Wine Lovers Masterclass #4 Terroir and The Burgundy Effect


“The Burgundy Effect” is a section in Oz Clarke’s The History of Wine in 100 Bottles and describes how in the 1960s and 1970s many winemakers around the world decided to rebel against the mass market production of Cabernet Sauvignon wines. What happened can definitely be called The Burgundy Effect because the two grapes that were chosen to front the rebellion were Chardonnay and Pinot Noir. Chardonnay is the white wine grape of Chablis, Meursault, Puligny Montrachet, and Pinot Noir the red wine grape of Pommard, Volnay, Gevrey Chambertin ….. The foot soldiers of this rebellion were the Americans and the Australians. Great success was had with Chardonnay, despite the over-oaking of many, and the absolute success was achieved in 1976 when a startling Chardonnay from California, Chateau Montelena grown and vinified by Bo Barrett and his father Jim Barrett beat the socks off all comers in what has become known as The Judgement of Paris. But Pinot Noir is a more difficult animal to tame, the most difficult wine in the world to grow but which is ideally suited to the “terroir” of Burgundy, especially the limestone based souls and the cool climate. The problem for other winemakers around the world was trying to replicate the flavour of Burgundian Pinot Noir without the characteristics of the Burgundian terroir! But things have moved on and San Francisco Bay, Sonoma Coast, Santa Barbara in the US, Tasmania in Australia and best of all, cool, marginal but sunny New Zealand have all succeeded in making excellent Pinot Noir. They don’t taste like Burgundy, but that’s not the point, it was their drive to follow the Burgundy terroir effect that led them to produce high quality rivals of their own.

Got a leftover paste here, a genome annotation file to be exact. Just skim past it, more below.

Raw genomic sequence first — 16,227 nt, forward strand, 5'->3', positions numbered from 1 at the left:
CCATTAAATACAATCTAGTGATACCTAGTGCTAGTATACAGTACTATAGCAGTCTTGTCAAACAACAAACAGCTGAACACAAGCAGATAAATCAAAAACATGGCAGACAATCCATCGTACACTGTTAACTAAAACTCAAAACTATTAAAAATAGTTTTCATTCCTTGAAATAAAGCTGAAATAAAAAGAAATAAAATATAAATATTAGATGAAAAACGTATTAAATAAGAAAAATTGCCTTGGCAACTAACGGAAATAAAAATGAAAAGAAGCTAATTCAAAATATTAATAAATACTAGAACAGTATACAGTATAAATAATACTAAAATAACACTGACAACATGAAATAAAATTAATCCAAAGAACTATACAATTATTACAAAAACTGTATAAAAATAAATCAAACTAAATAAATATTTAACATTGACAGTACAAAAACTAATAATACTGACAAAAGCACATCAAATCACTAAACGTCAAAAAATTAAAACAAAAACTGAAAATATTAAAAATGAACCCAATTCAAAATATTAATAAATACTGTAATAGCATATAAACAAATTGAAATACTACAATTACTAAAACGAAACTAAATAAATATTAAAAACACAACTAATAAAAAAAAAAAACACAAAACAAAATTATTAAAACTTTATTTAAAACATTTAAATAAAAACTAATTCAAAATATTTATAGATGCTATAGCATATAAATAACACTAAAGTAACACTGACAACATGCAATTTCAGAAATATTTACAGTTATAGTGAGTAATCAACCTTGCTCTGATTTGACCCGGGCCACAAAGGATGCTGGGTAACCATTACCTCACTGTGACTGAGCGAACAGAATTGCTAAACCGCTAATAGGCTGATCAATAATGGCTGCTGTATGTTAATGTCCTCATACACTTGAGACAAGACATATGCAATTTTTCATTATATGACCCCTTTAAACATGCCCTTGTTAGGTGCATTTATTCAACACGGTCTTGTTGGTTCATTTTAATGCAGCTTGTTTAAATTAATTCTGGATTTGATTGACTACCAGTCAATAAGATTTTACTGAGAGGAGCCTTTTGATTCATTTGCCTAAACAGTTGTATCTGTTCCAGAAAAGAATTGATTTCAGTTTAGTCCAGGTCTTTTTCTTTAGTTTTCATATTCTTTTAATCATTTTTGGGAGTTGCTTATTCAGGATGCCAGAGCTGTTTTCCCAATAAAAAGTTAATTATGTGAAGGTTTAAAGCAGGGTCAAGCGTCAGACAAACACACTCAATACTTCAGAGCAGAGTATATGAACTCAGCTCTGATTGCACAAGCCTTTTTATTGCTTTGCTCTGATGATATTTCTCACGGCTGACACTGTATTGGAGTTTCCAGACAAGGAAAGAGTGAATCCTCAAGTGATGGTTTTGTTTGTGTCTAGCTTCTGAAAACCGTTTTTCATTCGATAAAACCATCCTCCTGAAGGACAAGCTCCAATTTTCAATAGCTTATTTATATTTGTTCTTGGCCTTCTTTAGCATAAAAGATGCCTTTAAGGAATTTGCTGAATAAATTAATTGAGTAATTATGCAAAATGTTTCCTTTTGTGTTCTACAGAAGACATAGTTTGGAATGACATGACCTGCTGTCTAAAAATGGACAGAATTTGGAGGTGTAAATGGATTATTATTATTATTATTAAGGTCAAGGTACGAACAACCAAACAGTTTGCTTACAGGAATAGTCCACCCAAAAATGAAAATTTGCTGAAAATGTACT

Now, to move into the realm of a Masterclass on The Burgundy Effect I recommend the feature length documentary movie “A Year in Burgundy”:

The film follows seven wine-making families in the Burgundy region of France through the course of a full year, and delves into the cultural and creative process of making wine, as well as its deep ties to the land. What lies within the rhythm of a year, from vines to grapes to wine? The film is in four season-sections, and plays out against that backdrop: spring showers, drought, heat wave, hail and storms, harvest moons and the damp cold of winter. Each vintage is a time capsule, a bottled piece of history of a very specific year, with its particular weather pattern, its crises and its triumphs. It all goes in, whether you want it to or not, and 2011 was full of drama”. (IMDB)

Even as a regular visitor to the towns and villages shown in the film I thoroughly enjoyed it and extended my own knowledge about “terroir” and it’s effect, especially on the ubiquitous Pinot Noir grape. My commonly used phrase “it’s not about the wine“ shines through as we clearly see the strength of family, community, history and culture that goes into every bottle too. Don’t worry about the trailer comments being in French with subtitles because the main narration is in English. To see where you can download and to read more click the image:

 

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